The likely release of the convicted Lockerbie bomber has resonances with that of Ronald Biggs, although their crimes were not in any way comparable.
Just after I graduated the Northern Ireland situation escalated from protest to insurrection, so along with other people of my generation I am well used to atrocities. I lived through three decades of terrorism, reading, in all, of the deaths of more than three thousand people, and the maiming of many more. I had a friend, now dead, who was an intelligent Oxford graduate who worked for IBM. He was Irish, and had been educated by the Christian Brothers. I met him in the pub after work one evening when I was still filled with disgust at the latest BBC report of an IRA bomb that had killed a number of innocent and harmless office workers as they ate their lunch, and blown off both legs and one arm of a typist. I was shocked and angry, but my friend, displaying that weaselly ambivalence that Gerry Adams made his own, would not say that the bomber was wrong. I didn't understand the situation, he said. Were he alive today I would love to ask him how he felt about the London Tube bombings, whose perpetrators were just as callously sincere as the IRA hard men.
I supported the Good Friday agreement with a metaphorical peg on my nose. Some loathsome sadists who had inflicted untold misery on innocent men women and children were freed. That would stick in anyone's throat - but we have to accept that because of that agreement there are hundreds of people alive today who might otherwise have been murdered in the pursuit of insane sectarianism.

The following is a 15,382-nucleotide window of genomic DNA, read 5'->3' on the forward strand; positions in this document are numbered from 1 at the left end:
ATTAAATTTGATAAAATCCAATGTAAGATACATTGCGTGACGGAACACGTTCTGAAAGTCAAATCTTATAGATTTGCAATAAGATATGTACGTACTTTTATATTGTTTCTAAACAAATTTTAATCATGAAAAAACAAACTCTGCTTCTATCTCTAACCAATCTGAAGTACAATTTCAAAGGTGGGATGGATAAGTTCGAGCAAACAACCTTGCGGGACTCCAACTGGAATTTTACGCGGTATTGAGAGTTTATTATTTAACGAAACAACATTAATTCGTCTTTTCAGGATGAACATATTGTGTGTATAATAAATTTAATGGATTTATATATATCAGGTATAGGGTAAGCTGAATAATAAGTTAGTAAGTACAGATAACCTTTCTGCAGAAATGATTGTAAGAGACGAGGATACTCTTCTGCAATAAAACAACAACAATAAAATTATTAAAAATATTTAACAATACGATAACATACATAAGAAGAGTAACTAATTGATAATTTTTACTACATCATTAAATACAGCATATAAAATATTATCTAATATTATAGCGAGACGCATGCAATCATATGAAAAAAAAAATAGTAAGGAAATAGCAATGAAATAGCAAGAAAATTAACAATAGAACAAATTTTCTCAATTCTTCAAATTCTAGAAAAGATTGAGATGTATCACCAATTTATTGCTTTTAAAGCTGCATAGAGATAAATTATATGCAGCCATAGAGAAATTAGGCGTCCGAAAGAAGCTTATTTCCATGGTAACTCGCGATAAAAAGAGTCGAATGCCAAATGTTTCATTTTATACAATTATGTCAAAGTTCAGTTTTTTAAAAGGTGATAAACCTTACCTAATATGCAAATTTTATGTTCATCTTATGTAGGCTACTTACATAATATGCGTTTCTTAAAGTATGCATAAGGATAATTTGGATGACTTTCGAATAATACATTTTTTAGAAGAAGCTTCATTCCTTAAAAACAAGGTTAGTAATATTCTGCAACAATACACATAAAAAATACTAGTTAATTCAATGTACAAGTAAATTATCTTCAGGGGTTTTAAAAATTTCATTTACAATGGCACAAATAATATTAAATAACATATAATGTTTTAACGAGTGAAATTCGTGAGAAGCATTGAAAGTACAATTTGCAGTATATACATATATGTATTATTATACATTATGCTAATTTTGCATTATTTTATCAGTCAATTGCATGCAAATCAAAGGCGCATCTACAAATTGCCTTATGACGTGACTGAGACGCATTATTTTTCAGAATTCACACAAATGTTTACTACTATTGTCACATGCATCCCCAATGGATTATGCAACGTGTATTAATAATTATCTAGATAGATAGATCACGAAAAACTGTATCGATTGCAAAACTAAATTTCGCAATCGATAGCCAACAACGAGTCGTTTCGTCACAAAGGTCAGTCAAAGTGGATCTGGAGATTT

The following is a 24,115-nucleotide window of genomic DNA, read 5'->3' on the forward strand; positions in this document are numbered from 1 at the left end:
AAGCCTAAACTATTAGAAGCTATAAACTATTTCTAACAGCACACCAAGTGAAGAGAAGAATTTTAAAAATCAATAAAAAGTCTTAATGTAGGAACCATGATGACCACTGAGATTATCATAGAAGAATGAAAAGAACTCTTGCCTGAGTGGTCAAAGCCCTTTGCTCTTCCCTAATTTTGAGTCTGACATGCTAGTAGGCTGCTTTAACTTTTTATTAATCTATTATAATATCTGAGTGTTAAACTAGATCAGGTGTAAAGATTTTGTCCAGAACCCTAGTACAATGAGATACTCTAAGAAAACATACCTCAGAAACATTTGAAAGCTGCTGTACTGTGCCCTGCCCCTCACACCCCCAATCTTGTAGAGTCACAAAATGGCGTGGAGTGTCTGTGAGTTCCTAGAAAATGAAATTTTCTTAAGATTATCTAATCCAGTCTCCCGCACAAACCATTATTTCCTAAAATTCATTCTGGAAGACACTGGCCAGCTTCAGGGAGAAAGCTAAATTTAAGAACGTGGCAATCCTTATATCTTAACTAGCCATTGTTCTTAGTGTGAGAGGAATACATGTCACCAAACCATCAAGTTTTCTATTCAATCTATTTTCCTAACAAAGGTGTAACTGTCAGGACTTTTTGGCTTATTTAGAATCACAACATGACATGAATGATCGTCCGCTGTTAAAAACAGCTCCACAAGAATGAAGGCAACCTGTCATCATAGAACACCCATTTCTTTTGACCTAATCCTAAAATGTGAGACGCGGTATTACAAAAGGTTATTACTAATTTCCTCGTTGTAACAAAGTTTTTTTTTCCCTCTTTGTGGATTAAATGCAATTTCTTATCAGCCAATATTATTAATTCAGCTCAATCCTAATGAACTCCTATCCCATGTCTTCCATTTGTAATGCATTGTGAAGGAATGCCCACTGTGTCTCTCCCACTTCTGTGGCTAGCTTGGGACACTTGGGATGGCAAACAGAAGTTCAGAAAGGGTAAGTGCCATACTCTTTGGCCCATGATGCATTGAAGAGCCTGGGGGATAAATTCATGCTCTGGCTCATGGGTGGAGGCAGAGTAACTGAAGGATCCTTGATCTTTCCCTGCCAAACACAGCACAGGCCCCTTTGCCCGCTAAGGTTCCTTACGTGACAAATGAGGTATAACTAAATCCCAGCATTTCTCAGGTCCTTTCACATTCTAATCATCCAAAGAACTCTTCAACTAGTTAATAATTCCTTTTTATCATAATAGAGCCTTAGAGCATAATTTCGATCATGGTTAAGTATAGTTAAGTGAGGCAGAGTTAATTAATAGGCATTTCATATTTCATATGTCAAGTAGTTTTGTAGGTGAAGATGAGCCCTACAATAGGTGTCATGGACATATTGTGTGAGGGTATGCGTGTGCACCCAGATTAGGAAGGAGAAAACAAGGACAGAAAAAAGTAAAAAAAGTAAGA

The dead cannot speak. Some - a minority - of the relatives of victims of Lockerbie and Enniskillen and elsewhere have expressed not so much forgiveness of the perpetrators, as a belief that things should now move on. Many of them are Christians, following the teaching of that well-known Nazarene troublemaker. What you or I think about it is personal. During the IRA insurgency many voices were raised calling for the abandonment of British standards of justice and freedom. I was proud then, and I am proud now, that my country carried on (mostly) playing by the rules while those who despised our freedom took advantage.
And that is why, in the last analysis, I am prepared to feel compassion for someone upon whom age and disease are wreaking their havoc, whatever he may have done in earlier days.
Like I said, it's personal.
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